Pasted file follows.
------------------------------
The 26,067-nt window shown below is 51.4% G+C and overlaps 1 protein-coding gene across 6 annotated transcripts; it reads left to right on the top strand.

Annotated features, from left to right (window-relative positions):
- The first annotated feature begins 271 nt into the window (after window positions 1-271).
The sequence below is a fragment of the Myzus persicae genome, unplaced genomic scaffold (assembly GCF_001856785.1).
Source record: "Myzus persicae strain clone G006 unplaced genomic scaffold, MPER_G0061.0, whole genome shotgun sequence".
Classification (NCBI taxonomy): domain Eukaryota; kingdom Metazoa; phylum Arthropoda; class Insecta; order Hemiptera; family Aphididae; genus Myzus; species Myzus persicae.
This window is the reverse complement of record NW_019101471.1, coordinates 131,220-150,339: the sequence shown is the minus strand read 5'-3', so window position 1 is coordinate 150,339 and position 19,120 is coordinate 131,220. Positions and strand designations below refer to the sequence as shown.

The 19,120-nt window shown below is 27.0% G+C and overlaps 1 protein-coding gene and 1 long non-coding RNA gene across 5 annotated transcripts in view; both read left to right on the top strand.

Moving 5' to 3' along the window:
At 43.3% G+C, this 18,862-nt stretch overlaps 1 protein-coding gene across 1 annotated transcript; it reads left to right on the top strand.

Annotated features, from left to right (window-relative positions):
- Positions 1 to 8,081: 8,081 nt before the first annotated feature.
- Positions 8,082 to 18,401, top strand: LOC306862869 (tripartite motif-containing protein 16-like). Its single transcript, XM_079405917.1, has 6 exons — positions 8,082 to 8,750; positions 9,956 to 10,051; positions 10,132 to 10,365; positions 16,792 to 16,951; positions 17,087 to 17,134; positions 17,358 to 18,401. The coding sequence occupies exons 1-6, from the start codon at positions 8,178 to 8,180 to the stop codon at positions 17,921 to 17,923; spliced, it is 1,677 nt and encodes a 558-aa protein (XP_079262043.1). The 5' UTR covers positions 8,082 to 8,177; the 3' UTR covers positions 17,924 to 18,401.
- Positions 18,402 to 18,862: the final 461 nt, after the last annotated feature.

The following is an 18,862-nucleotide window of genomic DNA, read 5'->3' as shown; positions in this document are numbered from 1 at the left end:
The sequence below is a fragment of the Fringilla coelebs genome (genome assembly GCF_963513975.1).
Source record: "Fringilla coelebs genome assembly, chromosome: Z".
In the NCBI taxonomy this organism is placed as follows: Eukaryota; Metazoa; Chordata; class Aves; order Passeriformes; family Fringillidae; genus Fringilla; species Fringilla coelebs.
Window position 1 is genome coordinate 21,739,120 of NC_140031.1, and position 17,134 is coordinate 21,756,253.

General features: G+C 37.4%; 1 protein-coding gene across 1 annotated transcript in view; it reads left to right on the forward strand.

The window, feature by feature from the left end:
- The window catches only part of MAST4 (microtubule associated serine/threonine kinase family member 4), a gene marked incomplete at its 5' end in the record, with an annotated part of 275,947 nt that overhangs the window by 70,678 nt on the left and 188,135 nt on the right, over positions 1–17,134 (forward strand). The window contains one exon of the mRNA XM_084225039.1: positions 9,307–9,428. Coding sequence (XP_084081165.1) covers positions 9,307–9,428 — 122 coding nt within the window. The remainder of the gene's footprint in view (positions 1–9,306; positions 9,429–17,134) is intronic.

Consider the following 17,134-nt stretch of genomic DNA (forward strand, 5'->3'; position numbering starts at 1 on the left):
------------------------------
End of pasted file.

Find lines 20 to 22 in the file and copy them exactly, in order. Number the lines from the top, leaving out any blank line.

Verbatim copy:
General features: G+C 37.4%; 1 protein-coding gene across 1 annotated transcript in view; it reads left to right on the forward strand.

The window, feature by feature from the left end:
- The window catches only part of MAST4 (microtubule associated serine/threonine kinase family member 4), a gene marked incomplete at its 5' end in the record, with an annotated part of 275,947 nt that overhangs the window by 70,678 nt on the left and 188,135 nt on the right, over positions 1–17,134 (forward strand). The window contains one exon of the mRNA XM_084225039.1: positions 9,307–9,428. Coding sequence (XP_084081165.1) covers positions 9,307–9,428 — 122 coding nt within the window. The remainder of the gene's footprint in view (positions 1–9,306; positions 9,429–17,134) is intronic.